Bernard BOUTET DE MONVEL
(Paris 1884 - Azores 1949)
A Woman Skiing and Two Women Looking to the Left
Stamped with the artist’s posthumous studio stamp (not in Lugt) at the lower left. Inscribed Vogel at the upper left, and Bon Ton no.4 / Les masculines par B de Monvel / au Trait at the top centre.
Inscribed Tel and numbered 2 at the bottom.
187 x 259 mm. (7 3/8 x 10 1/8 in.)
In the article, the author states that, ‘There are those who walk the streets demanding the vote for women, those who slash paintings in museums…or who persist in hunger strikes when put in prison…I confess that, for my part, I reserve my preferences to ladies who merely translate their tastes and feelings into their outfits.’
According to the writer, it began with pyjamas. As men started to wear dressing gowns, women dressed in 'pierrot' trousers. Since they wished to be seen with these same trousers outside the home, they took up outdoor exercises such as skiing or bobsleighing, activities which ‘owe their success to the fact that they offer women a magnificent opportunity to disguise themselves as men.’ The same applies to those equestrian women who now choose to ride astride the horse rather than sidesaddle.
The son of the artist and illustrator Maurice Boutet de Monvel, Bernard Boutet de Monvel is regarded as one of the finest painters, printmakers and illustrators of the Art Deco era. He began to study painting in 1897, with the artist Luc-Olivier Merson, and also received instruction in sculpture with Jean-Auguste Dampt and colour etching with Louis Potter. Beginning in the late 1890s, when he was still a teenager, Boutet de Monvel’s remarkable colour etchings first established the young artist’s reputation. Published in large editions and exhibited in galleries and museums in Paris, London and America, these colour prints account for a significant part of the artist’s output in the years leading up to the First World War.
Boutet de Monvel exhibited his first decorative painting at the Salon d’Automne in 1905. In 1919 he became a member of the Compagnie des Arts Français, established by the decorator André Mare and the architect Louis Süe, whom Boutet de Monvel later commissioned to renovate his Parisian home. In the 1920s he received numerous commissions for paintings and wall panels to decorate the homes of such clients as the couturier Jean Patou, Jane Renouardt and Mme. Jacques Edeline. A large and comprehensive exhibition of Boutet de Monvel’s work as a décorateur - amounting to over one hundred and fifty paintings and decorative panels - was mounted at the Anderson Galleries in New York in 1926. In the late 1920s he received several commissions for decorative panels for the country homes of wealthy patrons in Long Island and New Jersey, as well as completing a large allegorical painting of Abundance Feeding the Children of America for the State Bank in Chicago. He soon counted among his patrons members of the Vanderbilt, Whitney, Frick and Mellon families, as well as the Maharajah of Indore.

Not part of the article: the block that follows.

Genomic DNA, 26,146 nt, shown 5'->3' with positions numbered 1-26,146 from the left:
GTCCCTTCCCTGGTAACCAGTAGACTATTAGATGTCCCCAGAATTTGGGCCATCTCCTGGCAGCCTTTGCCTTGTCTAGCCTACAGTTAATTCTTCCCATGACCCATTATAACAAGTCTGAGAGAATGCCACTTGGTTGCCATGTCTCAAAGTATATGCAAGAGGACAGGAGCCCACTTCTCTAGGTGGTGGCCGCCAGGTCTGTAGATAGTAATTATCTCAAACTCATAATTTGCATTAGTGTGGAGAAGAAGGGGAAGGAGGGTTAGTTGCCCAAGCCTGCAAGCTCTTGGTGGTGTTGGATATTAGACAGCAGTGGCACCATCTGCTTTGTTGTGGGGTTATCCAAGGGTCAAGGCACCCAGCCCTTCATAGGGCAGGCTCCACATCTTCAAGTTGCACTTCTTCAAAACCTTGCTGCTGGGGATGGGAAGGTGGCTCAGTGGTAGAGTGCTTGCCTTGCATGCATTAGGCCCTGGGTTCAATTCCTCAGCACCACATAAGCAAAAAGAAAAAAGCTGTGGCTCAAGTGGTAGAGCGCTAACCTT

Although he is perhaps best known as a painter of decorative panels and portraits, as well as urban views, Boutet de Monvel also produced book and fashion illustrations for such magazines as the Gazette du Bon Ton, La Vie Parisienne, Fémina, Le Journal des Dames et de Modes (Costumes parisiennes) and Le Rire. He provided drawings for Harper’s Bazaar in the 1920s and 1930s, and contributed illustrations to the first French edition of Vogue, published in June 1920, for which he continued to illustrate the latest fashions. Boutet de Monvel was himself a well-known dandy, known for his innate style and elegant dress sense. A frequent exhibitor at the Salons in Paris, showing portraits, landscapes and nudes, Boutet de Monvel died in a plane crash near the Azores in 1949. Works by Boutet de Monvel are today in the collections of the Musée des Arts Décoratifs, the Bibliothèque Nationale and the Musée National d’Art Moderne in Paris, as well as the Metropolitan Museum of Art in New York.
As the scholar Stéphane-Jacques Addade has recently written, ‘the foundation of Boutet de Monvel’s talent, its hidden structure, remained first and foremost the solidity of his drawing, powerfully structured, firmly modeled, distinguished, sublime, and founded on converging lines that were forceful and stripped of all superfluous detail and functionless features.’ Such characteristics of his draughtsmanship had already been noted in the artist’s lifetime. As Paule de Gironde noted, in an article published in 1927, ‘Bernard Boutet de Monvel is, when we look at his drawings, an architect and a sculptor, a lover of line, of form and of the harmonious balance between them.’
By descent to the artist’s daughter, Sylvie Boutet de Monvel, Paris.